Windows 7 Enterprise - VLK only
Windows 7 Home Basic & Windows 7 Starter to be used only by OEMS and less developed countries.
Internet Checkers is back - something that was in XP but removed in Vista
Last edited by FN-GM; 6th April 2009 at 12:56 AM.
6th April 2009, 02:02 AM #11
Movie Maker will be availabe as a download of the Windows Live suite I believe.
6th April 2009, 08:44 AM #12
It is indeed available as part of that lot, which is useful to know. I always underestimated how much WMM was used until I started working in education, to find it's used very commonly
I'm not mourning the start menu too much however I'm annoyed to find you can't right click it and explore it from a user POV. You can right click the "All Programs" bit to explore from all users, but for the life of me can't find how to explore the start menu for each particular user. Nor can I find the folders :/
Just over 1 month of solid useage here though, and it's still running like a dream. I've realised just how much faster it starts up than Vista did, and it's actually ready to use once it's started faster than either Vista or XP - and that is a bonus in itself. Many people, especially students and teachers alike, believe that once Windows has loaded they should be able to start using it straight away. Of course it doesn't and in the meantime they've double clicked 40 of their favourite applications, several times each, and wondering why nothings happening and the machine is taking even longer to respond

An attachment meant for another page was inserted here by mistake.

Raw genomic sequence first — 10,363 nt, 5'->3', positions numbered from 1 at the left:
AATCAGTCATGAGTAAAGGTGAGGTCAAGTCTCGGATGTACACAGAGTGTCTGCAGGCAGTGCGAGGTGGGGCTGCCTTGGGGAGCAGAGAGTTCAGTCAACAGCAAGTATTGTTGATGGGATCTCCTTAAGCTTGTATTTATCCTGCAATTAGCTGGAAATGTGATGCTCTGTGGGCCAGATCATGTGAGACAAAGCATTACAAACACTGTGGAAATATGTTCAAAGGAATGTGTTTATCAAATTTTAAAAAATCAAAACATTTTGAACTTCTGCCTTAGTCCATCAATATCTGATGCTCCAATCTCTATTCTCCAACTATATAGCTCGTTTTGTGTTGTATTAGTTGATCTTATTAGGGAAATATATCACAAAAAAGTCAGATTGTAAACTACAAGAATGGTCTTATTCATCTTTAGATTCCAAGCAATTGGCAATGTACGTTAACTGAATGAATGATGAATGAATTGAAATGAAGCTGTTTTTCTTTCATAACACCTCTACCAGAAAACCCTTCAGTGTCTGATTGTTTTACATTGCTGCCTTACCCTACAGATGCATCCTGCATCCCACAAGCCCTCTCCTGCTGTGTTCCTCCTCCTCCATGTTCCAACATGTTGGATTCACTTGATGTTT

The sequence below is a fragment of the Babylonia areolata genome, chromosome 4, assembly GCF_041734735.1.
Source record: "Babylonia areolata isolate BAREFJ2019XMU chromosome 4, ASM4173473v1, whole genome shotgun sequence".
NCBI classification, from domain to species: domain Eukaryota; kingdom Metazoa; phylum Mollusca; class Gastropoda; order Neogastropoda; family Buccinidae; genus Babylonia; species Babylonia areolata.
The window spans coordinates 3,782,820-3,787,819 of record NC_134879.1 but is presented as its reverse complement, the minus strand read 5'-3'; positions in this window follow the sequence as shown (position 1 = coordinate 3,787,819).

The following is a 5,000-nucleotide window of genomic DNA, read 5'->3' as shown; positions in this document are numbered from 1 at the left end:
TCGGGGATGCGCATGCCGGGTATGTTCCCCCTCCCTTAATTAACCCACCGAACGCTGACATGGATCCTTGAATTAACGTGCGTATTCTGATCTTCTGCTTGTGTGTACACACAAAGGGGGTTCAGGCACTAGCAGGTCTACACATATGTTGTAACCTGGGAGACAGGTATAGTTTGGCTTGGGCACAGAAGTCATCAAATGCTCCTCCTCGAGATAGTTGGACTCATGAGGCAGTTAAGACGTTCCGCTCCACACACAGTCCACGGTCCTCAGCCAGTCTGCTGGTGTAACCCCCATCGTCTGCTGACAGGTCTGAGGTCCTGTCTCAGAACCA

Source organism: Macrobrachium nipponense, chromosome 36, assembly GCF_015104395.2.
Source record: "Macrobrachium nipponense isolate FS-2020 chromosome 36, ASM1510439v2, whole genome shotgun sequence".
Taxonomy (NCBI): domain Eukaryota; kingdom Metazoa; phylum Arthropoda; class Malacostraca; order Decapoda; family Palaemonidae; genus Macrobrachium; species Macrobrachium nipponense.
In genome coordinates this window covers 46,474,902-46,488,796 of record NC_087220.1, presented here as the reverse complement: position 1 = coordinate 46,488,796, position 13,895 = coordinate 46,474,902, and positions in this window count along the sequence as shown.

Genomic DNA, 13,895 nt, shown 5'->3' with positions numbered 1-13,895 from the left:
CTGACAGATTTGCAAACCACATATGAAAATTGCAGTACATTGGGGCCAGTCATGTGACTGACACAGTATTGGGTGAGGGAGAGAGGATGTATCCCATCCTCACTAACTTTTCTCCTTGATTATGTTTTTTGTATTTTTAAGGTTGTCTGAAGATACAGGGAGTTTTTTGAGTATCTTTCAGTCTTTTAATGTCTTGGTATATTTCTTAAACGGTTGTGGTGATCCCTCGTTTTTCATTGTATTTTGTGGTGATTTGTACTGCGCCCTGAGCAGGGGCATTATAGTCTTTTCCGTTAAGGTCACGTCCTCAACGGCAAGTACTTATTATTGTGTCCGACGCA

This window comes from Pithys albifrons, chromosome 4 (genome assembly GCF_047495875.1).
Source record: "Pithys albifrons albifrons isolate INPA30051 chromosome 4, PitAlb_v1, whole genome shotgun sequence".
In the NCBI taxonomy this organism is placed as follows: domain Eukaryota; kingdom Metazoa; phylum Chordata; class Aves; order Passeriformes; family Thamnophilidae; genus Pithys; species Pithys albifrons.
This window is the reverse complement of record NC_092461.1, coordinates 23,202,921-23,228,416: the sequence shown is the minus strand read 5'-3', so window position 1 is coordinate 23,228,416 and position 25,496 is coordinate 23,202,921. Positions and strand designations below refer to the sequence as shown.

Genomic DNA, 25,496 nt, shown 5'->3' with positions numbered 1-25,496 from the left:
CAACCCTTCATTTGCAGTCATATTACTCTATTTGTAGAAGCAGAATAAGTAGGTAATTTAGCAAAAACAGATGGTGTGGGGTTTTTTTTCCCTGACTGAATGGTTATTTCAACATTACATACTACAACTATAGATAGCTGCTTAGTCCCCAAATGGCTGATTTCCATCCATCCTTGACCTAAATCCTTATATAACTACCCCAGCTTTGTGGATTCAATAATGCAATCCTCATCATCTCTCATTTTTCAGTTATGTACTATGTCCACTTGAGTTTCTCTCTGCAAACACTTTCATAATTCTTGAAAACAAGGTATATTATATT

Last edited by synaesthesia; 6th April 2009 at 08:47 AM.
7th April 2009, 11:22 AM #13
Well I must admit Im quite impressed. I've had a few issues with drivers and the odd bsod. The automatic recovery works well. It just detects a fault and does an auto system restore.
I like the visual look and some odd bits like the auto wallpaper changer (sad but it tickled me) I'm liking the new start bar approach.
CPU usage is way down compared to vista. On the desktop on vista 64 it ticked over about 35% windows 7 is at 7%.
Windows 7 is still very greedy with memory but I assume thats all down to the visuals. I'm quite looking forward to rolling this out with 2008 r2.
Only real issue I have is with ie8. It just constantly flickers which is quite annoying.
7th April 2009, 11:39 AM #14
It didnt like a firewire card in my PC and would BSOD on install everytime with a *memory parity* issue. Take out the firewire card and it was fine.
Would like it if you could drag toolbars off to create new ones, instead of cluttering up the main one. Also, dual monitor backgrounds dont work correctly nativly.
Overall very impressed so far, works find on the work laptops too and I'll probably get it for my home PC.
Good to see the server managment tools are available to download.
Time to create a 2008R2 domain to check win7 on a domain...
7th April 2009, 01:33 PM #15
Any idea when r2 is out offically? Got two new dc's coming in the summer. Will 2008 be able to upgrade to r2